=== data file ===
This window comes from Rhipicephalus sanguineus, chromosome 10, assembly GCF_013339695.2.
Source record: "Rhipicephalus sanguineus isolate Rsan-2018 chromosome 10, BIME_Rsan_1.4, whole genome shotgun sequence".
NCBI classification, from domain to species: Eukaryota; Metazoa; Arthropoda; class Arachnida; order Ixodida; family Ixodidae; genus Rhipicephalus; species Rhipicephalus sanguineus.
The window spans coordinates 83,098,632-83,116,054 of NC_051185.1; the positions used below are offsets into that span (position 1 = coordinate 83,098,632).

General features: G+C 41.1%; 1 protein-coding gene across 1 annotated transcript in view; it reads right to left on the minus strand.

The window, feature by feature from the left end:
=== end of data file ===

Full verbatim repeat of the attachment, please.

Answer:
This window comes from Rhipicephalus sanguineus, chromosome 10, assembly GCF_013339695.2.
Source record: "Rhipicephalus sanguineus isolate Rsan-2018 chromosome 10, BIME_Rsan_1.4, whole genome shotgun sequence".
NCBI classification, from domain to species: Eukaryota; Metazoa; Arthropoda; class Arachnida; order Ixodida; family Ixodidae; genus Rhipicephalus; species Rhipicephalus sanguineus.
The window spans coordinates 83,098,632-83,116,054 of NC_051185.1; the positions used below are offsets into that span (position 1 = coordinate 83,098,632).

General features: G+C 41.1%; 1 protein-coding gene across 1 annotated transcript in view; it reads right to left on the minus strand.

The window, feature by feature from the left end: